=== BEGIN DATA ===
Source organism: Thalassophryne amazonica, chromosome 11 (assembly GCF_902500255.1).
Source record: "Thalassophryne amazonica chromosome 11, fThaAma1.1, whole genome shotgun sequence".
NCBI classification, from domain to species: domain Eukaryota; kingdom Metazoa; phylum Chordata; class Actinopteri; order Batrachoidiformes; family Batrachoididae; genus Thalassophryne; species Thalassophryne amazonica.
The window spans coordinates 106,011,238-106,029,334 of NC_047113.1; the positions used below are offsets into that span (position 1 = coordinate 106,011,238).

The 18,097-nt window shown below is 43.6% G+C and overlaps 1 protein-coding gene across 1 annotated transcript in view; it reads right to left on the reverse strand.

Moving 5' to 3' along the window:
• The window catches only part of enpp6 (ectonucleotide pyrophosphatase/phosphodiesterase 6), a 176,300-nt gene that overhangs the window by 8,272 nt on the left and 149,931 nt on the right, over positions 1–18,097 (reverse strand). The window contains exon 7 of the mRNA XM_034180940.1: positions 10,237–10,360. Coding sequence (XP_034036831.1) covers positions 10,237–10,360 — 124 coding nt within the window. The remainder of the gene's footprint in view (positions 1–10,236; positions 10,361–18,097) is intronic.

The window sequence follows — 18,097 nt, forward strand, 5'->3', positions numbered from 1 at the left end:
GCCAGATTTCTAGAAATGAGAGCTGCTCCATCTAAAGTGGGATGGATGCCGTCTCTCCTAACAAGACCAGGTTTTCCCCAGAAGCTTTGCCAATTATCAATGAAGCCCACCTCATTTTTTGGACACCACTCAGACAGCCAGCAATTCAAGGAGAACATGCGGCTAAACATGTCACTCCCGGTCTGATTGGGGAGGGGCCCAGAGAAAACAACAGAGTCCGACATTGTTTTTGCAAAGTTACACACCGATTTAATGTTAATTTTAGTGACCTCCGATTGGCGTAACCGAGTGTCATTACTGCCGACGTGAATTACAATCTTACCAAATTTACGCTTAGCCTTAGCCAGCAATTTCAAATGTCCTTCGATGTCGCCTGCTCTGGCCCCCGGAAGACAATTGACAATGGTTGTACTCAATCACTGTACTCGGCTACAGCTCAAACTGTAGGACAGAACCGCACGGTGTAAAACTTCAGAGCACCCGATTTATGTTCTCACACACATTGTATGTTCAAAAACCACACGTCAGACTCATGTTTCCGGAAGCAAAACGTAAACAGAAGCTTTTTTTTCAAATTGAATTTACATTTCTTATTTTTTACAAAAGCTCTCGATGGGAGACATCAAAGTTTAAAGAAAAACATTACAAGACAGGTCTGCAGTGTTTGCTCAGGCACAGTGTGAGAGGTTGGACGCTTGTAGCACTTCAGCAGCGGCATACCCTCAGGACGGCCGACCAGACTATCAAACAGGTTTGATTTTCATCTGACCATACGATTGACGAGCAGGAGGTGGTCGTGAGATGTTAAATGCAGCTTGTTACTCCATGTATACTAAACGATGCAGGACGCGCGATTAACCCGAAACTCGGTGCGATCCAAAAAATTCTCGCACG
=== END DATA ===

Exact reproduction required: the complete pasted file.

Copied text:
Source organism: Thalassophryne amazonica, chromosome 11 (assembly GCF_902500255.1).
Source record: "Thalassophryne amazonica chromosome 11, fThaAma1.1, whole genome shotgun sequence".
NCBI classification, from domain to species: domain Eukaryota; kingdom Metazoa; phylum Chordata; class Actinopteri; order Batrachoidiformes; family Batrachoididae; genus Thalassophryne; species Thalassophryne amazonica.
The window spans coordinates 106,011,238-106,029,334 of NC_047113.1; the positions used below are offsets into that span (position 1 = coordinate 106,011,238).

The 18,097-nt window shown below is 43.6% G+C and overlaps 1 protein-coding gene across 1 annotated transcript in view; it reads right to left on the reverse strand.

Moving 5' to 3' along the window:
• The window catches only part of enpp6 (ectonucleotide pyrophosphatase/phosphodiesterase 6), a 176,300-nt gene that overhangs the window by 8,272 nt on the left and 149,931 nt on the right, over positions 1–18,097 (reverse strand). The window contains exon 7 of the mRNA XM_034180940.1: positions 10,237–10,360. Coding sequence (XP_034036831.1) covers positions 10,237–10,360 — 124 coding nt within the window. The remainder of the gene's footprint in view (positions 1–10,236; positions 10,361–18,097) is intronic.

The window sequence follows — 18,097 nt, forward strand, 5'->3', positions numbered from 1 at the left end:
GCCAGATTTCTAGAAATGAGAGCTGCTCCATCTAAAGTGGGATGGATGCCGTCTCTCCTAACAAGACCAGGTTTTCCCCAGAAGCTTTGCCAATTATCAATGAAGCCCACCTCATTTTTTGGACACCACTCAGACAGCCAGCAATTCAAGGAGAACATGCGGCTAAACATGTCACTCCCGGTCTGATTGGGGAGGGGCCCAGAGAAAACAACAGAGTCCGACATTGTTTTTGCAAAGTTACACACCGATTTAATGTTAATTTTAGTGACCTCCGATTGGCGTAACCGAGTGTCATTACTGCCGACGTGAATTACAATCTTACCAAATTTACGCTTAGCCTTAGCCAGCAATTTCAAATGTCCTTCGATGTCGCCTGCTCTGGCCCCCGGAAGACAATTGACAATGGTTGTACTCAATCACTGTACTCGGCTACAGCTCAAACTGTAGGACAGAACCGCACGGTGTAAAACTTCAGAGCACCCGATTTATGTTCTCACACACATTGTATGTTCAAAAACCACACGTCAGACTCATGTTTCCGGAAGCAAAACGTAAACAGAAGCTTTTTTTTCAAATTGAATTTACATTTCTTATTTTTTACAAAAGCTCTCGATGGGAGACATCAAAGTTTAAAGAAAAACATTACAAGACAGGTCTGCAGTGTTTGCTCAGGCACAGTGTGAGAGGTTGGACGCTTGTAGCACTTCAGCAGCGGCATACCCTCAGGACGGCCGACCAGACTATCAAACAGGTTTGATTTTCATCTGACCATACGATTGACGAGCAGGAGGTGGTCGTGAGATGTTAAATGCAGCTTGTTACTCCATGTATACTAAACGATGCAGGACGCGCGATTAACCCGAAACTCGGTGCGATCCAAAAAATTCTCGCACG